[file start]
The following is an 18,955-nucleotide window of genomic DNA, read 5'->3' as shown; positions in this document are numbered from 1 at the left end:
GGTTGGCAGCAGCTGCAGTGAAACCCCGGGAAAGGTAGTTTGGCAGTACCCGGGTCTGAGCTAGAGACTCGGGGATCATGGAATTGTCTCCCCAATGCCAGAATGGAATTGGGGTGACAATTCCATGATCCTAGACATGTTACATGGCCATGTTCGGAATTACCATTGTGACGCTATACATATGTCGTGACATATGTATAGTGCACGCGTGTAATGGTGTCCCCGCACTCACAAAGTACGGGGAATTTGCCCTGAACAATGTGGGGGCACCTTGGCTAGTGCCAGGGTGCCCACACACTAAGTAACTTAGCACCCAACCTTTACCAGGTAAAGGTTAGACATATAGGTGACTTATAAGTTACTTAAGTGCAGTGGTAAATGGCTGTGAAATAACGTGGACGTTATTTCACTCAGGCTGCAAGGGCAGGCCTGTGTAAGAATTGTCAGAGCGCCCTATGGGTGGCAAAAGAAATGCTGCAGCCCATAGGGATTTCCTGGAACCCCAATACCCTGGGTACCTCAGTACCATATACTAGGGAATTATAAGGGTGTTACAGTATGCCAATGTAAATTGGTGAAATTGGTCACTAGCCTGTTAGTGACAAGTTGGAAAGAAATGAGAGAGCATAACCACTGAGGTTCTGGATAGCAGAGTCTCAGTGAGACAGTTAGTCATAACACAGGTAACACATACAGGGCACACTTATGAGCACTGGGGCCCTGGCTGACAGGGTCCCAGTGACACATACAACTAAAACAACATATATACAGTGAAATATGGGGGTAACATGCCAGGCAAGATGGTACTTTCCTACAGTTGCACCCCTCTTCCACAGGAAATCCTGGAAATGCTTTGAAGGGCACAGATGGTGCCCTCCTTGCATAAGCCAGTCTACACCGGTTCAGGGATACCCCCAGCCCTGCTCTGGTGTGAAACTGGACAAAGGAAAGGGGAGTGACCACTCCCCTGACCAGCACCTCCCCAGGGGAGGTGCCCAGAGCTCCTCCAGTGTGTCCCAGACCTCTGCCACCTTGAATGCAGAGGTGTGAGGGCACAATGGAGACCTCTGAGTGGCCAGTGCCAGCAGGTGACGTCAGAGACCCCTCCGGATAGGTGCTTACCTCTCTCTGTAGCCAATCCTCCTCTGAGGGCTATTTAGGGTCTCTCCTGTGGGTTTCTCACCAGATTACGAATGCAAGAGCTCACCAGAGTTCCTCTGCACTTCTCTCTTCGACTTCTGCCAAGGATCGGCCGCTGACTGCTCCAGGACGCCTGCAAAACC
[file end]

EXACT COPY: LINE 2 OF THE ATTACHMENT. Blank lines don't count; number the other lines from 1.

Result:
GGTTGGCAGCAGCTGCAGTGAAACCCCGGGAAAGGTAGTTTGGCAGTACCCGGGTCTGAGCTAGAGACTCGGGGATCATGGAATTGTCTCCCCAATGCCAGAATGGAATTGGGGTGACAATTCCATGATCCTAGACATGTTACATGGCCATGTTCGGAATTACCATTGTGACGCTATACATATGTCGTGACATATGTATAGTGCACGCGTGTAATGGTGTCCCCGCACTCACAAAGTACGGGGAATTTGCCCTGAACAATGTGGGGGCACCTTGGCTAGTGCCAGGGTGCCCACACACTAAGTAACTTAGCACCCAACCTTTACCAGGTAAAGGTTAGACATATAGGTGACTTATAAGTTACTTAAGTGCAGTGGTAAATGGCTGTGAAATAACGTGGACGTTATTTCACTCAGGCTGCAAGGGCAGGCCTGTGTAAGAATTGTCAGAGCGCCCTATGGGTGGCAAAAGAAATGCTGCAGCCCATAGGGATTTCCTGGAACCCCAATACCCTGGGTACCTCAGTACCATATACTAGGGAATTATAAGGGTGTTACAGTATGCCAATGTAAATTGGTGAAATTGGTCACTAGCCTGTTAGTGACAAGTTGGAAAGAAATGAGAGAGCATAACCACTGAGGTTCTGGATAGCAGAGTCTCAGTGAGACAGTTAGTCATAACACAGGTAACACATACAGGGCACACTTATGAGCACTGGGGCCCTGGCTGACAGGGTCCCAGTGACACATACAACTAAAACAACATATATACAGTGAAATATGGGGGTAACATGCCAGGCAAGATGGTACTTTCCTACAGTTGCACCCCTCTTCCACAGGAAATCCTGGAAATGCTTTGAAGGGCACAGATGGTGCCCTCCTTGCATAAGCCAGTCTACACCGGTTCAGGGATACCCCCAGCCCTGCTCTGGTGTGAAACTGGACAAAGGAAAGGGGAGTGACCACTCCCCTGACCAGCACCTCCCCAGGGGAGGTGCCCAGAGCTCCTCCAGTGTGTCCCAGACCTCTGCCACCTTGAATGCAGAGGTGTGAGGGCACAATGGAGACCTCTGAGTGGCCAGTGCCAGCAGGTGACGTCAGAGACCCCTCCGGATAGGTGCTTACCTCTCTCTGTAGCCAATCCTCCTCTGAGGGCTATTTAGGGTCTCTCCTGTGGGTTTCTCACCAGATTACGAATGCAAGAGCTCACCAGAGTTCCTCTGCACTTCTCTCTTCGACTTCTGCCAAGGATCGGCCGCTGACTGCTCCAGGACGCCTGCAAAACC